8. ^ Child, Ben (28 November 2018). "Is Disney's remake of The Lion King too nostalgic?". The Guardian. Retrieved 28 November 2018.
  9. ^ "Disney Reveals the Tracklist For 2019 'The Lion King' Soundtrack". TheSource.com. Retrieved 25 June 2018.
  10. ^ "98 Degrees Singing 'Circle of Life' Is the '90s Throwback We Didn't Know We Needed". Disney. Retrieved 24 September 2017.
  11. ^ "Circle of Life (From "The Lion King") – Single". iTunes Store. Retrieved 24 September 2017.
  12. ^ DisneyMusicVEVO (30 April 2014), DCONSTRUCTED - Circle of Life (from "The Lion King") (Mat Zo Remix), retrieved 18 July 2019
  13. ^ "Zulu". Charguigou. Retrieved 25 August 2016.
  14. ^ a b "TLK Soloists". Charguigou.
  15. ^ "Série "MPB na ABL"apresenta espetáculo "Zezé Motta – 45 anos de carreira"" (in Portuguese). Academia Brasileira de Letras. 9 August 2012. Retrieved 23 March 2016.
  16. ^ "TLK Soloists". Charguigou. Archived from the original on 14 April 2016. Retrieved 30 March 2016.
  17. ^ "Obama lampoons Trump, releases 'birth video' at annual dinner". CNN. Archived from the original on 15 December 2013. Retrieved 13 September 2014.
  18. ^ "Yoenis Cespedes walks up to 'Circle of Life,' hits walk-off homer to a guy in a Simba costume". Major League Baseball. Retrieved 6 September 2016.
  19. ^ http://www.houstonchronicle.com/sports/astros/amp/Astros-Michael-Brantley-is-home-run-king-for-a-14112396.php. Missing or empty |title= (help)
  20. ^ "The ARIA Australian Top 100 Singles Chart – Week Ending 12 Feb 1995". Imgur.com (original document published by ARIA). Retrieved 13 December 2016.
  21. ^ Ryan, Gavin (2011). Australia's Music Charts 1988–2010. Mt. Martha, VIC, Australia: Moonlight Publishing.
  22. ^ "Austriancharts.at – Elton John – Circle of Life" (in German). Ö3 Austria Top 40.
  23. ^ "Ultratop.be – Elton John – Circle of Life" (in Dutch). Ultratop 50.
  24. ^ "Top RPM Singles: Issue 2648." RPM. Library and Archives Canada. Retrieved 1 July 2019.
  25. ^ "Top RPM Adult Contemporary: Issue 2635." RPM. Library and Archives Canada. Retrieved 1 July 2019.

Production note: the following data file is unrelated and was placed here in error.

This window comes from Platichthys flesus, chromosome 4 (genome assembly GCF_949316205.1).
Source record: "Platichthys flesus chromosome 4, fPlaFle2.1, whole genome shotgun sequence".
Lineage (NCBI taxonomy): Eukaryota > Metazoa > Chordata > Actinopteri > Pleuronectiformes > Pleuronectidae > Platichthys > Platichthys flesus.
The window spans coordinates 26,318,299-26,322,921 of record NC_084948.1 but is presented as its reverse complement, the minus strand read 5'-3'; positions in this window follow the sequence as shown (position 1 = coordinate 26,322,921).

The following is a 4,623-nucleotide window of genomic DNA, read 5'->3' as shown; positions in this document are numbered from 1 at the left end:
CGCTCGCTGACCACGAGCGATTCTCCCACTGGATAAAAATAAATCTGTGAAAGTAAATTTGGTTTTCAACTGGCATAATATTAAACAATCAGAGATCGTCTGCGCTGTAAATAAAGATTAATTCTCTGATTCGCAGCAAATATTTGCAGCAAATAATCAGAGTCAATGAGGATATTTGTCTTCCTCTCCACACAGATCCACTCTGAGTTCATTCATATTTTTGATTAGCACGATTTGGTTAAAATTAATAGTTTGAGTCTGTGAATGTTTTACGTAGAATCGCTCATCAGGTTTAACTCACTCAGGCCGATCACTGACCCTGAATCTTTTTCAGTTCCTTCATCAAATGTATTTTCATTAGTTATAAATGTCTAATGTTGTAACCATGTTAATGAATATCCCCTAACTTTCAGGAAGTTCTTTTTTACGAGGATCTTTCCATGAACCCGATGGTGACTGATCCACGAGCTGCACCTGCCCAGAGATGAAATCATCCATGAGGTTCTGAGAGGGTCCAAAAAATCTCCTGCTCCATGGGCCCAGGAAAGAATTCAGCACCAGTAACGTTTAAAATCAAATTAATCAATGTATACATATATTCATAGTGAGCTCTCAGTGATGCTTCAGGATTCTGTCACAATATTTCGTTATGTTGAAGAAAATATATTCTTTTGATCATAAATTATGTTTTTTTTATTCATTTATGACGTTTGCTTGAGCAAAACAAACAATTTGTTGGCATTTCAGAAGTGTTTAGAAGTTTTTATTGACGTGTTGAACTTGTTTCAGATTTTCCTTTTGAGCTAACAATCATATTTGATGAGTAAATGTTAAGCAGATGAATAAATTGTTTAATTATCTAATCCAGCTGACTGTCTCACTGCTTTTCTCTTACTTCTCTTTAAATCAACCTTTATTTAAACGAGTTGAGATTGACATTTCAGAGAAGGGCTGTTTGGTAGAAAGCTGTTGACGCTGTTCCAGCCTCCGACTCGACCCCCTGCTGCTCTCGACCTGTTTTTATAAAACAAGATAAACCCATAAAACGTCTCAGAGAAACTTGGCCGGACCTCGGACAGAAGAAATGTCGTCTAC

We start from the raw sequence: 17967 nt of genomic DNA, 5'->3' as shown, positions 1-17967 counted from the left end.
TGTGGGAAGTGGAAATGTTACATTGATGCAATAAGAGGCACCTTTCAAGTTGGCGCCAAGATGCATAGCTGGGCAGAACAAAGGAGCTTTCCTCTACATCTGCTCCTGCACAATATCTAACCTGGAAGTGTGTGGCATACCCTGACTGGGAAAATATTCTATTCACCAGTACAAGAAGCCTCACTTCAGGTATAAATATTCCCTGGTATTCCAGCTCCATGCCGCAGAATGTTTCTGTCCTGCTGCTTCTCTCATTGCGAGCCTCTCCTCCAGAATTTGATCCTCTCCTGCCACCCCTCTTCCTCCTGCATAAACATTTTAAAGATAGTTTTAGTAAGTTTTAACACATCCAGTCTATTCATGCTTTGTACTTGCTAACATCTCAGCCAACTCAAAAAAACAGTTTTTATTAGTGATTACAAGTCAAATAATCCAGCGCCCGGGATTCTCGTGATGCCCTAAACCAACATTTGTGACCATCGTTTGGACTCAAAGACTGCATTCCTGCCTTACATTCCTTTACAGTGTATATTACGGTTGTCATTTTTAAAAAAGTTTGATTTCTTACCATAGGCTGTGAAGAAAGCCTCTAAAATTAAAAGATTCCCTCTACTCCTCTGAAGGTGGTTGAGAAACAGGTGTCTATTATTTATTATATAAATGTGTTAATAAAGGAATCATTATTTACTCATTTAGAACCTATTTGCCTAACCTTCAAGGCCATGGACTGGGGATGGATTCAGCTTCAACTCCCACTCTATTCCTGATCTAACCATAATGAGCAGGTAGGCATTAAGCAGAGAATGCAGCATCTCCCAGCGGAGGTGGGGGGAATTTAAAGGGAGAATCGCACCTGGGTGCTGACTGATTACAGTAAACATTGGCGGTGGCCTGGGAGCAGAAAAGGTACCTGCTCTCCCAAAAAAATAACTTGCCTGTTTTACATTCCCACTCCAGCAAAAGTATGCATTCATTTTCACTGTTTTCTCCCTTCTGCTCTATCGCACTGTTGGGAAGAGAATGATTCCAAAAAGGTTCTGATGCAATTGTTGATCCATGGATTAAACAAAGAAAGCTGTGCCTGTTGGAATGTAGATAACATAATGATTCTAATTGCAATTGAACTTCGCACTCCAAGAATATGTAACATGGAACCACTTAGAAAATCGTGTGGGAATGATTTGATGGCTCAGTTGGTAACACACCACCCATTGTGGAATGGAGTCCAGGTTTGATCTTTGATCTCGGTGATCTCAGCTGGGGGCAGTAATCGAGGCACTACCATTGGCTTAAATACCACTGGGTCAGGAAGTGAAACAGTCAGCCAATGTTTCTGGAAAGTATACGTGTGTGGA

26. ^ "Offiziellecharts.de – Elton John – Circle of Life". GfK Entertainment Charts. Retrieved 1 July 2019.
  27. ^ "The Irish Charts – Search Results – Circle of Life". Irish Singles Chart. Retrieved 22 June 2017.
  28. ^ "Nederlandse Top 40 – week 2, 1995" (in Dutch). Dutch Top 40 Retrieved 1 July 2019.
  29. ^ "Dutchcharts.nl – Elton John – Circle of Life" (in Dutch). Single Top 100.
  30. ^ "Charts.nz – Elton John – Circle of Life". Top 40 Singles.
  31. ^ "Official Scottish Singles Sales Chart Top 100". Official Charts Company. Retrieved 1 July 2019.
  32. ^ "Swedishcharts.com – Elton John – Circle of Life". Singles Top 100.
  33. ^ "Swisscharts.com – Elton John – Circle of Life". Swiss Singles Chart.
  34. ^ "Official Singles Chart Top 100". Official Charts Company. Retrieved 1 July 2019.
  35. ^ "Elton John Chart History (Hot 100)". Billboard. Retrieved 1 July 2019.
  36. ^ "Elton John Chart History (Adult Contemporary)". Billboard.
  37. ^ "Elton John Chart History (Pop Songs)". Billboard. Retrieved 1 July 2019.
  38. ^ "RPM Top 100 Hit Tracks of 1994". RPM. Library and Archives Canada. Retrieved 1 July 2019.
  39. ^ "RPM Top 100 AC tracks of 1994". RPM. Library and Archives Canada. Retrieved 1 July 2019.
  40. ^ "Årslista Singlar – År 1994" (in Swedish). Topplistan. Archived from the original on 24 September 2015. Retrieved 1 July 2019.
  41. ^ "Top 100 Singles – Jahrescharts 1995" (in German). GfK Entertainment. Retrieved 1 July 2019.
  42. ^ "Årslista Singlar – År 1995" (in Swedish). Topplistan. Archived from the original on 24 September 2015. Retrieved 1 July 2019.
  43. ^ "Schweizer Jahreshitparade 1995" (in German). Retrieved 1 July 2019.
  44. ^ "British single certifications – Elton John – Circle of Life". British Phonographic Industry. Select singles in the Format field. Select Silver in the Certification field. Type Circle of Life in the "Search BPI Awards" field and then press Enter.
  45. ^ "British single certifications – Carmen Twille – Circle of Life". British Phonographic Industry. Select singles in the Format field. Select Silver in the Certification field. Type Circle of Life in the "Search BPI Awards" field and then press Enter.
  46. ^ "American single certifications – Carmen Twille – Circle of Life". Recording Industry Association of America. Retrieved 23 March 2017. If necessary, click Advanced, then click Format, then select Single, then click SEARCH. 

Bibliography[edit]

  • Rosenthal, Elizabeth (2001). His Song: The Musical Journey of Elton John. Billboard Books. ISBN 978-0-8230-8893-5.
  • Willis, John (2000). Screen World 1995 Film Annual. Volume 46. Applause Books. ISBN 978-1-55783-233-7.

External links[edit]